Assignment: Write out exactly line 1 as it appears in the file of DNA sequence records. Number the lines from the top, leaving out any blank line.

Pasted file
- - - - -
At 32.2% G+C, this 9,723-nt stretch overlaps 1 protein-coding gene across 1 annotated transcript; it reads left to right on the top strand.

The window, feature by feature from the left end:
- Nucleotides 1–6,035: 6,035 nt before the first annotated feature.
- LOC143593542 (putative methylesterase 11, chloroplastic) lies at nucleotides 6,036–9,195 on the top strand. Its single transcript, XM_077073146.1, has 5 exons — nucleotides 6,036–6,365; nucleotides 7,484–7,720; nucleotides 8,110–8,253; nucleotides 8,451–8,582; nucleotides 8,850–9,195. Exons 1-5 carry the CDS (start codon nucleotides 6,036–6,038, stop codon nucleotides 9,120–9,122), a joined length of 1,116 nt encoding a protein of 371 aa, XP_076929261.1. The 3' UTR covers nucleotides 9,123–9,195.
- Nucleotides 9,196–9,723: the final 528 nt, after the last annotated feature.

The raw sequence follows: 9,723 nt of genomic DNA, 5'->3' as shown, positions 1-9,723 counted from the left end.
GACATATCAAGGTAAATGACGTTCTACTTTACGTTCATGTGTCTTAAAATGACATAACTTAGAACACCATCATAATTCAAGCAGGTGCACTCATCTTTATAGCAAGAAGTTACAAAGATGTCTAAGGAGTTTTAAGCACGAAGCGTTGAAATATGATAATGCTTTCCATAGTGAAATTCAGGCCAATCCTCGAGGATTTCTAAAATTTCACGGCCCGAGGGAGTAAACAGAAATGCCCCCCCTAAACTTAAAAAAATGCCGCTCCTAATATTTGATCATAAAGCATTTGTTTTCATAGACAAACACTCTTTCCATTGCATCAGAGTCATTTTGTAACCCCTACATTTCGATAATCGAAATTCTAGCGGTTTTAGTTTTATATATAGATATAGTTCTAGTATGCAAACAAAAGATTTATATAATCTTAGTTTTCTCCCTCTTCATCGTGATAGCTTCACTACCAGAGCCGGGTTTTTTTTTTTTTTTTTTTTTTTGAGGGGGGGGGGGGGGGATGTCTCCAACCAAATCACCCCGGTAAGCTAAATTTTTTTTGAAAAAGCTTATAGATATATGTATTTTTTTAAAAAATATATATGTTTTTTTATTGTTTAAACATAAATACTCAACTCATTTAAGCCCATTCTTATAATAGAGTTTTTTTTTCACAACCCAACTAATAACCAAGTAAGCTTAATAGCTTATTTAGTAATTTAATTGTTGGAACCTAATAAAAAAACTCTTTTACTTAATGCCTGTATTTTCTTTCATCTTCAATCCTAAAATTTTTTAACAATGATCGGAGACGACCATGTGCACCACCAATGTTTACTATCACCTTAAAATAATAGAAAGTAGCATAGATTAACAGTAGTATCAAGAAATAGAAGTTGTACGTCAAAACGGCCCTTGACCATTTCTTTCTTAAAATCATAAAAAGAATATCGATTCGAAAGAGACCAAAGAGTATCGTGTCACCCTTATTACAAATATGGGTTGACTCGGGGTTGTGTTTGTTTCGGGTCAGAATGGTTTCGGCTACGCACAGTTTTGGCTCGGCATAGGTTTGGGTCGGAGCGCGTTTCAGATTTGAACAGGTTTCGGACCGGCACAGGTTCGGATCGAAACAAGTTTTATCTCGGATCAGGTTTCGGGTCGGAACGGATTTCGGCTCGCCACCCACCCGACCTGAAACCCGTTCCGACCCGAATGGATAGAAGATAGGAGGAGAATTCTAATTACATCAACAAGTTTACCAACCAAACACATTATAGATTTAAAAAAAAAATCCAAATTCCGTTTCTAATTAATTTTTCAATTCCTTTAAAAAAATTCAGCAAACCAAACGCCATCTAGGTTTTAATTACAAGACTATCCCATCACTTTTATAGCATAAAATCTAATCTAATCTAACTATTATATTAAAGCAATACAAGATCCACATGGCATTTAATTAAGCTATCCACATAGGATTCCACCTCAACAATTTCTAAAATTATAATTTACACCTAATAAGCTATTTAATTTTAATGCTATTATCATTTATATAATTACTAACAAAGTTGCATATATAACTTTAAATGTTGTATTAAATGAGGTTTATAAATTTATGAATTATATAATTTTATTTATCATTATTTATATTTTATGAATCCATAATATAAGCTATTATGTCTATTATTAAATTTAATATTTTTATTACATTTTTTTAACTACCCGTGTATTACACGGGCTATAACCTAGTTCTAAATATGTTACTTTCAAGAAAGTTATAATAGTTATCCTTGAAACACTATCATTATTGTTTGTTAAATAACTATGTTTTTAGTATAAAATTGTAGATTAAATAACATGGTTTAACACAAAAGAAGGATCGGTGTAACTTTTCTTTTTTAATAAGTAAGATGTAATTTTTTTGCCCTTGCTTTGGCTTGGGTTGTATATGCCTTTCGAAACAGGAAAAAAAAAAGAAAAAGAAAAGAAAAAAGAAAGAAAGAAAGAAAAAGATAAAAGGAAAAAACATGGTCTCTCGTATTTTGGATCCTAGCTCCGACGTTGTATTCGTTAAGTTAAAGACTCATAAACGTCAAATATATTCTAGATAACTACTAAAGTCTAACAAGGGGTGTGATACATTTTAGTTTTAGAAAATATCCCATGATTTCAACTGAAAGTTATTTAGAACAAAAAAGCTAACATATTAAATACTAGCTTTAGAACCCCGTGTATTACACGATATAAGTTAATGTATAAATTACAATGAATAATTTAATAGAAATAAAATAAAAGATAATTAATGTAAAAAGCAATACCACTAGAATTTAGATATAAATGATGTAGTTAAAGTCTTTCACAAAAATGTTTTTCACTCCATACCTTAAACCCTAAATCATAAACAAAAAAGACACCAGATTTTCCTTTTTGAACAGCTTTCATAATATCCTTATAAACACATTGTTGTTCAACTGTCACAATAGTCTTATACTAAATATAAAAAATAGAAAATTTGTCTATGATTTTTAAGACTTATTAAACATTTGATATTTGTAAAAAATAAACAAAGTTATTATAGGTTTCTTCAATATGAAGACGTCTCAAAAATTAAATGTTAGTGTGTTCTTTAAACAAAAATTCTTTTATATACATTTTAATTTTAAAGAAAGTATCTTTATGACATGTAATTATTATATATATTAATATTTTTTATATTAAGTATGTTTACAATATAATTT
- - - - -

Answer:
At 32.2% G+C, this 9,723-nt stretch overlaps 1 protein-coding gene across 1 annotated transcript; it reads left to right on the top strand.